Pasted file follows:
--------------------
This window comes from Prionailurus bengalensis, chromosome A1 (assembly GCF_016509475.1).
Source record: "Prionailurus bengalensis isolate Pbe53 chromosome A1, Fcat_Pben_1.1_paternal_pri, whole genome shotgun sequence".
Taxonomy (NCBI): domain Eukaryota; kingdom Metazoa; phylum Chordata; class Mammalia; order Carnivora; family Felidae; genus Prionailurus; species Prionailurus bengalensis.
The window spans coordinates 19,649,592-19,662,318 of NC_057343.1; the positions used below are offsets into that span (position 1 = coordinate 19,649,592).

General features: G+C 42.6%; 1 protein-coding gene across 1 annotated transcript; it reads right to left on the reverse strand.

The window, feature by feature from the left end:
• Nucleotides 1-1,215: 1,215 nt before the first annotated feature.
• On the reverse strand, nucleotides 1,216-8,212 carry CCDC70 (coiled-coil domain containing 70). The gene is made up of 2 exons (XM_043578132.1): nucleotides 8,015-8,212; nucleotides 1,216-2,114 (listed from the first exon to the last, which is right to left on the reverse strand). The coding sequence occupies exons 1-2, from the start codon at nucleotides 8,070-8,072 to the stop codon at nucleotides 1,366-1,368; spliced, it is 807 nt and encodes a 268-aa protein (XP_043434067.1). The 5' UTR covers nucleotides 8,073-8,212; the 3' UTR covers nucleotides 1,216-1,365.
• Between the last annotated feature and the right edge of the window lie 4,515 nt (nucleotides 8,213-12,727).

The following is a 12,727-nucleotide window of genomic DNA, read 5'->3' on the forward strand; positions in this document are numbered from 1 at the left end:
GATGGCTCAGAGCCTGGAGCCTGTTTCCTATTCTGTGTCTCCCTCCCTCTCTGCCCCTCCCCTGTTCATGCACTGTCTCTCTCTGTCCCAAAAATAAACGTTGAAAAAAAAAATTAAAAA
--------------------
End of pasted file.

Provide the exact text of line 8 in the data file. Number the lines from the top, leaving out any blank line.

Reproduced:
• On the reverse strand, nucleotides 1,216-8,212 carry CCDC70 (coiled-coil domain containing 70). The gene is made up of 2 exons (XM_043578132.1): nucleotides 8,015-8,212; nucleotides 1,216-2,114 (listed from the first exon to the last, which is right to left on the reverse strand). The coding sequence occupies exons 1-2, from the start codon at nucleotides 8,070-8,072 to the stop codon at nucleotides 1,366-1,368; spliced, it is 807 nt and encodes a 268-aa protein (XP_043434067.1). The 5' UTR covers nucleotides 8,073-8,212; the 3' UTR covers nucleotides 1,216-1,365.